Giving up the facade

In Spring 2011, I started All Natural Day as a way to celebrate our authentic, unaltered selves in the body image classes that I teach at the University of North Carolina-Charotte.  Today and tomorrow, October 18-19, are this year’s all natural days.  In celebration, I thought I’d share my reflections after the inaugural all natural day as well as the reflection questions my students will complete today in class.

I hear about every insecurity in the course I teach on Body Image in the Women’s and Gender Studies Department at UNC-Charlotte.  My students marvel at Jennifer Aniston’s perfect skin, reveal that their poor body image keeps them from speaking up, going out, and trying out for things.  If I am not made-up, I can’t go anywhere, several have confessed. Truth be told, my students too often surrender from life because of how they feel they look.

That’s a heartbreaking reality for vibrant college students, yet it echoes a Dove Campaign for Real Beauty finding where 66% of women globally said they had avoided an activity due to feeling badly about the way they looked. Moreover, I’ve seen un-airbrushed pictures of Jennifer Aniston and know that her skin is just like ours, a little bit sun-spotted, a smidge wrinkled and completely reflective of living life with joy, pain, and passion.  While many of us intellectually know that, we don’t always live like we do.  Too often, we live like the only way to go through life is with a literal façade.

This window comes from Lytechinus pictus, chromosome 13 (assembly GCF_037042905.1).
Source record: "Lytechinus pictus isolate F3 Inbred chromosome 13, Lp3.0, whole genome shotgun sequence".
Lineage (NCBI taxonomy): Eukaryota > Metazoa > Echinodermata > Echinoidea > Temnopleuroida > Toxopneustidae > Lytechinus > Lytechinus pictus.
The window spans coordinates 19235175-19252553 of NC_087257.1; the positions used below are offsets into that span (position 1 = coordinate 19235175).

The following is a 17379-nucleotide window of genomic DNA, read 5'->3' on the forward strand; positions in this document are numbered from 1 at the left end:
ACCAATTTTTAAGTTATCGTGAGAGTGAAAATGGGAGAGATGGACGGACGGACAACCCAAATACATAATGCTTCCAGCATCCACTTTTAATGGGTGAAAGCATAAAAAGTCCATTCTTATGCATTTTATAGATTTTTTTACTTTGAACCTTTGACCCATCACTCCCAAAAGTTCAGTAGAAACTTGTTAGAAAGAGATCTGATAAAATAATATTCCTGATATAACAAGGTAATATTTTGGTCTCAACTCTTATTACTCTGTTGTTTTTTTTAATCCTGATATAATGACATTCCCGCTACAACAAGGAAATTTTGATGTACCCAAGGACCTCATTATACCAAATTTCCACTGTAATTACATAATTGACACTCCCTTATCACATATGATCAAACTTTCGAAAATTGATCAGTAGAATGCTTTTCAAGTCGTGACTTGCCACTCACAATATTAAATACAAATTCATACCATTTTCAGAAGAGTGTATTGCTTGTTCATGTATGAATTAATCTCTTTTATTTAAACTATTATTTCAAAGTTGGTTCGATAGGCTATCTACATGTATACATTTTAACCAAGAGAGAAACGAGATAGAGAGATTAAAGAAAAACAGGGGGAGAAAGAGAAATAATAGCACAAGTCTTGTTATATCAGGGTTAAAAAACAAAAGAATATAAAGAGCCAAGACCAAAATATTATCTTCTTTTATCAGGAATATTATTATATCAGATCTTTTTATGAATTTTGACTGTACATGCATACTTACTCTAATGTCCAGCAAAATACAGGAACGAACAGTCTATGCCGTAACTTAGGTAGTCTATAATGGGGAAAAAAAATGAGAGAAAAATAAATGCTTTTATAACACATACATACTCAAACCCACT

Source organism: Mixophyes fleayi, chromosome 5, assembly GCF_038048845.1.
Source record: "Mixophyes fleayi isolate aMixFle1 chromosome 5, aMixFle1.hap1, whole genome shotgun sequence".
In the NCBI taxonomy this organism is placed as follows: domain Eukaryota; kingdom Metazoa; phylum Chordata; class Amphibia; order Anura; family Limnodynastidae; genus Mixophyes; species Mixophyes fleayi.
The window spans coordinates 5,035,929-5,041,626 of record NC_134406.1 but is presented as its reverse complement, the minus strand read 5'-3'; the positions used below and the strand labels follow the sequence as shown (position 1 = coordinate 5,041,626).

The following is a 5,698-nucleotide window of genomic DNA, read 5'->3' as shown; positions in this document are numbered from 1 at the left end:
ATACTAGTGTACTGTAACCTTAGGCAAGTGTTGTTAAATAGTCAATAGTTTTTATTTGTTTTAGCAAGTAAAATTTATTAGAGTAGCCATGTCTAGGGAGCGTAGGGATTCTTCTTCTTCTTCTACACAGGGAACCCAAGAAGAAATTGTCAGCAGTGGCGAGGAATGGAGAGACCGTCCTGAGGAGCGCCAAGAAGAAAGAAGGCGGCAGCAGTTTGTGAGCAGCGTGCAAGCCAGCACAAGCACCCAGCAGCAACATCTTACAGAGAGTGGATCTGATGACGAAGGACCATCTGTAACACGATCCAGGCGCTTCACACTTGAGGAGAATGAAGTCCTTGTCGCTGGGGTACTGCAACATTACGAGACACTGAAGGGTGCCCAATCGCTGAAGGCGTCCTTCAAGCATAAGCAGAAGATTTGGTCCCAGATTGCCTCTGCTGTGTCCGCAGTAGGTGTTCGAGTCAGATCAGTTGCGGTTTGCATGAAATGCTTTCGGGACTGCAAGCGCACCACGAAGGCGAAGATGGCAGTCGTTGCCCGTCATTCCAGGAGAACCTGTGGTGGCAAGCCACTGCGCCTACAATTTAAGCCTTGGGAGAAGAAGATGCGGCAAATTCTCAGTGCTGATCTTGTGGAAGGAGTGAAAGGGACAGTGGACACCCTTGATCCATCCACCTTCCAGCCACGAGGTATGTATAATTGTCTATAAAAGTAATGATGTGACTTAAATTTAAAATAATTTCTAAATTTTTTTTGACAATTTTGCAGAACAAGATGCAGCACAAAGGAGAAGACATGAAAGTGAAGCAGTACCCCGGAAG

So I issued a challenge: let’s go all natural. No enhancements for a day because our skin is neither perfect nor bad, and showing it in its natural form can be refreshing. They stared back as if they’d misheard. I wasn’t sure who’d take the challenge of using no make-up, hair product, or perfume, but on February 25th, every student walked into class without enhancements.  They were absolutely breathtaking, and they began to realize it, too.

As we processed the experience, they shared these observations:

I did not feel like myself without make-up. I was really anxious, but I honestly don’t think I look that bad without it.  I don’t always need make-up to feel beautiful.

Everyone is beautiful in his or her own way, and we don’t need materialistic things to be happy or for someone to think we’re beautiful.

I don’t think people really notice make-up or hair products as much as we think they do.

No one really cares if I’m wearing make-up. They have their own problems. My face is fine the way it is, and I’ll save money and time by not trying to “fix” it.

As for me, I don’t believe make-up is bad. I wear it a few days a week. But I worry about using make-up as a crutch or our having a distorted sense of what skin looks like because we are so used to seeing it enhanced. Too many women allow their hair or make-up to inform their choices.  Make-up can be fun, and it can be empowering. But I don’t want people to be paralyzed by feeling they need a certain made-up look in order to enjoy their lives. What we need to enjoy our lives, actually, is the desire to enjoy it and the belief that we deserve to do just that.

Reflection Questions:

1. What was your reaction when you first heard about this challenge?

2. How many enhancement products or items do you normally use when you get ready and what are they?

3. Did you forgo all of your products today? If not, why not? If so, how did you feel going without?